Attacks on DOD Networks Soar as Telework Inflicts ‘Unprecedented’ Loads // Kevin Baron: As DOD scrambles to find equipment for those who can work from home, Pentagon leaders tell personnel: ‘No hand-shaking, no high-fives,” and clean your workstations.
Welcome to this Tuesday edition of The D Brief from Ben Watson and Bradley Peniston. If you’re not already subscribed, you can do that here. On this day in 1958, the U.S. launched the first-ever satellite with solar power, Vanguard 1. To this day, it remains the oldest manmade object still orbiting the Earth; and it will likely remain there for hundreds of years.
Someone just launched more rockets at another U.S. military base in Iraq, this time not Taji — but Besmaya, Iraqi officials announced today on Twitter. No one was injured in this most recent attack, which is the third in a week, AP reports from Baghdad. “A Spanish contingent of the coalition and NATO trainers are present at the Basmaya site. There was no immediate confirmation of the attack from the coalition and no militant group claimed responsibility for the assault.”
Recall that “The first attack prompted American airstrikes [on] Friday against what U.S. officials said were mainly weapons facilities belonging to Kataib Hezbollah, the Iran-backed militia group believed to be responsible,” AP writes. There’s been no known response to the second attack, from Saturday, which hit Camp Taji and wounded three coalition members and two Iraqi soldiers.
The man who lost the election in Afghanistan is still trying to run the country, the Wall Street Journal reports. Abdullah Abdullah, Afghanistan’s former chief executive officer — a position brokered to smooth over the last Afghan election — is still trying to defeat President Ashraf Ghani in, if nothing else, a battle of will.
Bigger, more immediate picture: “The showdown between Mr. Ghani and Mr. Abdullah is jeopardizing a fragile, two-week old Trump administration agreement with the Taliban to withdraw all American troops from Afghanistan by July 2021.”
A perhaps even bigger problem than that: The Abdullah standoff “shows that the [Afghan] constitution is failing at its most basic task: legitimating a head of state and commander in chief,” said former State Department advisor Barnett Rubin, who today works as associate director of New York University’s Center on International Cooperation.
So what the heck to do from here? No one seems to know, but you can read on behind the paywall, here.
BTW: Granted this claim comes from the Taliban, but the group’s spokesman alleges today on Twitter that Afghan security forces are defecting.
“Putin’s chef” Prigozhin escapes U.S. prosecution, for now. The Justice Department is dropping its prosecution of “two Russian shell companies accused of financing schemes to interfere in the 2016 election, saying that they were exploiting the case to gain access to delicate information that Russia could weaponize,” the New York Times reported Monday evening. “The companies, Concord Management and Concord Consulting, were charged in 2018 in an indictment secured by the special counsel, Robert S. Mueller III, along with 13 Russians and another company, the Internet Research Agency.” Yevgeniy Prigozhin is part owner of the Concord companies, a co-defendant in the case, and the companies’ founder.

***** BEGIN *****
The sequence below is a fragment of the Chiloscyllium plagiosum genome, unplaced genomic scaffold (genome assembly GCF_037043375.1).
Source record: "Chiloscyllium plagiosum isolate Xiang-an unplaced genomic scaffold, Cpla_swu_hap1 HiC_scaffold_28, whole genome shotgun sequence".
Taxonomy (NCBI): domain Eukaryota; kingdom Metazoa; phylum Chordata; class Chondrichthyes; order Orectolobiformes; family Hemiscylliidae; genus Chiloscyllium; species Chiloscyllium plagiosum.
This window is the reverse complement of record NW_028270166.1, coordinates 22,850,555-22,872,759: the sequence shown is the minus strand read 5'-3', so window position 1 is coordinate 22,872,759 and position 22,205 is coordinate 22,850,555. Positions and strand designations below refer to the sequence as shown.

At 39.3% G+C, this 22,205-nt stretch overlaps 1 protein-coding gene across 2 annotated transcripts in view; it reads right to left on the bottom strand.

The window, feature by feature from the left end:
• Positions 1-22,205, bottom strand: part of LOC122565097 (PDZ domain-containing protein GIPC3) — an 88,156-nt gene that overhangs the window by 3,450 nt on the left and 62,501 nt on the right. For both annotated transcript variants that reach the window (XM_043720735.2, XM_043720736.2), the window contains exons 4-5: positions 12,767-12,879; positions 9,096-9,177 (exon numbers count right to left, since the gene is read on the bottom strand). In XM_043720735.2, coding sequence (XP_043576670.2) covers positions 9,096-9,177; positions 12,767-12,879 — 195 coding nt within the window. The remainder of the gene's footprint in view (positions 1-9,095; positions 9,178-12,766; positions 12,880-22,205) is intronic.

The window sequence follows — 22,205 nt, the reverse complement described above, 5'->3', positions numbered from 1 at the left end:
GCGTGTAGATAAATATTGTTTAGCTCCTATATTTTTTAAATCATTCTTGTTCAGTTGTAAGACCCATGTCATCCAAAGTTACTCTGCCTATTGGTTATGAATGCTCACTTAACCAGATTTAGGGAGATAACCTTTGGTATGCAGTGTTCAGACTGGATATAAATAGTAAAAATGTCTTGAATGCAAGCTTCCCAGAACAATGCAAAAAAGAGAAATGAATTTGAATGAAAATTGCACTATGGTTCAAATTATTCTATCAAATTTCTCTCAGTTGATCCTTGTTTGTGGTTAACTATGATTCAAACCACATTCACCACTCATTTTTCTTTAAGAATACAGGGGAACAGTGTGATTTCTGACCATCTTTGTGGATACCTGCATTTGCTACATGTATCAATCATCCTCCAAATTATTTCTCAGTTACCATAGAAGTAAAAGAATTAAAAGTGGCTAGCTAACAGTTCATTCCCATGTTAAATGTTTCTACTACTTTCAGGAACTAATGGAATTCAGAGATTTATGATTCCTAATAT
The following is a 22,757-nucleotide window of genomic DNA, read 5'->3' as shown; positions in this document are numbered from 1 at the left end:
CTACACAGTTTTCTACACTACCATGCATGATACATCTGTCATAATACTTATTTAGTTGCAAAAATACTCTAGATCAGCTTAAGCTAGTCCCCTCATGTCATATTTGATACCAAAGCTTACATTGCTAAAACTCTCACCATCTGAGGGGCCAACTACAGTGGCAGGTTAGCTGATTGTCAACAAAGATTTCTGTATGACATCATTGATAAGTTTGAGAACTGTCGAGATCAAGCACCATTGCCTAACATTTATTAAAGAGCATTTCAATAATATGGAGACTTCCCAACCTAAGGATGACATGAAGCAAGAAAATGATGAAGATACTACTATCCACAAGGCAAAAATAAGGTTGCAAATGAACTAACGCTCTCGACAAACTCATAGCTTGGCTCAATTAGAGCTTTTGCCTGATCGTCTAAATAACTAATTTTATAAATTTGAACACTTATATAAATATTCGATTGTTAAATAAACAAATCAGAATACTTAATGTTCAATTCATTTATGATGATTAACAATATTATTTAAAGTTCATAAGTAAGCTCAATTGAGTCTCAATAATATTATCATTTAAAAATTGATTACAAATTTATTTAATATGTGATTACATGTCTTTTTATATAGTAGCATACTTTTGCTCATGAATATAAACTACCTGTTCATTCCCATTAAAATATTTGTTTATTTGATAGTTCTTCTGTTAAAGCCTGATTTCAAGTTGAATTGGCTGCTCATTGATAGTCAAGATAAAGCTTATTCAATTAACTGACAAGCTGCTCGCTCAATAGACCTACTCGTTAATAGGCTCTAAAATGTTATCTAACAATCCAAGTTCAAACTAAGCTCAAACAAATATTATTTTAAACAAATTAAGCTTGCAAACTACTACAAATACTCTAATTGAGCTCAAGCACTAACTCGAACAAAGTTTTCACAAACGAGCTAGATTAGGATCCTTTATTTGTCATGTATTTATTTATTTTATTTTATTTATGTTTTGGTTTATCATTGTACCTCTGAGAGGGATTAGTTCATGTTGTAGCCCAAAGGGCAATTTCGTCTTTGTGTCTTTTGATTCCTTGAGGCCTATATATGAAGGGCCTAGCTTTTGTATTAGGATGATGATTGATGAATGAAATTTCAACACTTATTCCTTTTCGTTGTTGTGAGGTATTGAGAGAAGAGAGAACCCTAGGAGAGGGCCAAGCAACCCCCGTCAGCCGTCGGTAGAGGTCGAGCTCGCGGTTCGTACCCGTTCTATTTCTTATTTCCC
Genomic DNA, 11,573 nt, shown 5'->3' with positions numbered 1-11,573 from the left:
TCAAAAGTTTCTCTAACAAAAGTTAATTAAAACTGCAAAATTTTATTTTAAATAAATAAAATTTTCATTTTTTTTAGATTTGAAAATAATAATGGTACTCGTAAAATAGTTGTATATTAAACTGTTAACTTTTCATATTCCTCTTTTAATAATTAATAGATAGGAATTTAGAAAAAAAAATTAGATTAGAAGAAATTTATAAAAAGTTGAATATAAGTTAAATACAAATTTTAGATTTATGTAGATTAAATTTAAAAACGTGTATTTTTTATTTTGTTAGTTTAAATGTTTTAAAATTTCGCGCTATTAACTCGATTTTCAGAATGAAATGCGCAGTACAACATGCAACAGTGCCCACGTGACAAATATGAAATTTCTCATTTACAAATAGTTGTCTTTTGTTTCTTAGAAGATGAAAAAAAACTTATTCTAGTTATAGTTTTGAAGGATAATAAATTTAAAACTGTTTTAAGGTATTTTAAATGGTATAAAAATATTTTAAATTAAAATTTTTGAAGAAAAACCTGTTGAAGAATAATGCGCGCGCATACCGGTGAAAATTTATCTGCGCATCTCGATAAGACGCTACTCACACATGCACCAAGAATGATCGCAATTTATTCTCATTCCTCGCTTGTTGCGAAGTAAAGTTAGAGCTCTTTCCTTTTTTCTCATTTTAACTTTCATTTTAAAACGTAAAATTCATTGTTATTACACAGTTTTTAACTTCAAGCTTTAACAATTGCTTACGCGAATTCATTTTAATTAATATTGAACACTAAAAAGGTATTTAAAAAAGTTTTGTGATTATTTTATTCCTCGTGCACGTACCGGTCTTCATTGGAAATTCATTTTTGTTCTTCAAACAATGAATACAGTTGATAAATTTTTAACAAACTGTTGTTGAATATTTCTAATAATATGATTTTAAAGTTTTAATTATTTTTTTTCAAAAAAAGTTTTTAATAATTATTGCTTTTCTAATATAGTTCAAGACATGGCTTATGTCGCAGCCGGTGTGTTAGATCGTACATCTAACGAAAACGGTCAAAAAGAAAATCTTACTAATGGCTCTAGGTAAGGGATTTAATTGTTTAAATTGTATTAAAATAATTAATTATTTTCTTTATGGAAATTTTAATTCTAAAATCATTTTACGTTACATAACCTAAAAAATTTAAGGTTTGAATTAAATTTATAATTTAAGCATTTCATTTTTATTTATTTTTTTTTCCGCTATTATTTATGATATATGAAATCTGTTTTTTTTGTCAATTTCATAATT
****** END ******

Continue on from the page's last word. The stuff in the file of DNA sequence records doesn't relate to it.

One big concern: “a cache of documents that could potentially be shared with the defendants included details about the government’s sources and methods for investigation, among its most important secrets. Prosecutors feared Concord might publish them online.”
The case was set to go to trial on 6 April, but now won’t since that allegedly “promotes neither the interests of justice nor the nation’s security,” federal prosecutors wrote. More from the Washington Post, here.
Update: Concord today says it wants to sue the U.S. government for $50 billion “for unlawful prosecution and sanctions,” Reuters reports from Moscow.
Welcome to NATO, Macedonia. Spain just became the 29th and final member of NATO to ratify the inclusion of the Republic of North Macedonia, a Balkan country of just over 2 million people on just under 10,000 square miles. “Congratulations, North Macedonia!” Secretary General Jens Stoltenberg tweeted Tuesday.
That’s enough growth, Defense Priorities’ Dan DePetris argued last fall: The “benefits of NATO enlargement have not matched the advertising. The open-door policy, where any country in the North Atlantic can be invited to become a full member, has saddled NATO with a collection of states that are security consumers rather than true security providers.” Read that, here.
And finally today, there’s a new guy atop the U.S. security clearance agency. William “Bill” Lietzau was named the Director of the Defense Counterintelligence and Security Agency, aka DCSA, according to a Monday announcement from the Defense Department. “Lietzau currently serves as the director of DoD’s Personnel Vetting Transformation Office,” Federal News Network reported Monday. “He’ll replace Charlie Phalen, the longtime security executive who the Obama administration first tapped to the lead the Office of Personnel Management’s National Background Investigations Bureau back in 2016.”
DCSA is “responsible for background investigations for 95 percent of the federal government,” Air Force Magazine reported in its coverage of the Lietzau news. And for a bit more on the new guy, AFM writes that “Lietzau is an alumnus of the U.S. Naval Academy, Yale Law School, the U.S. Army’s Judge Advocate General School, and the National War College. His industry experience includes nearly five years with defense contractor PAE.” More from the Defense Department, here.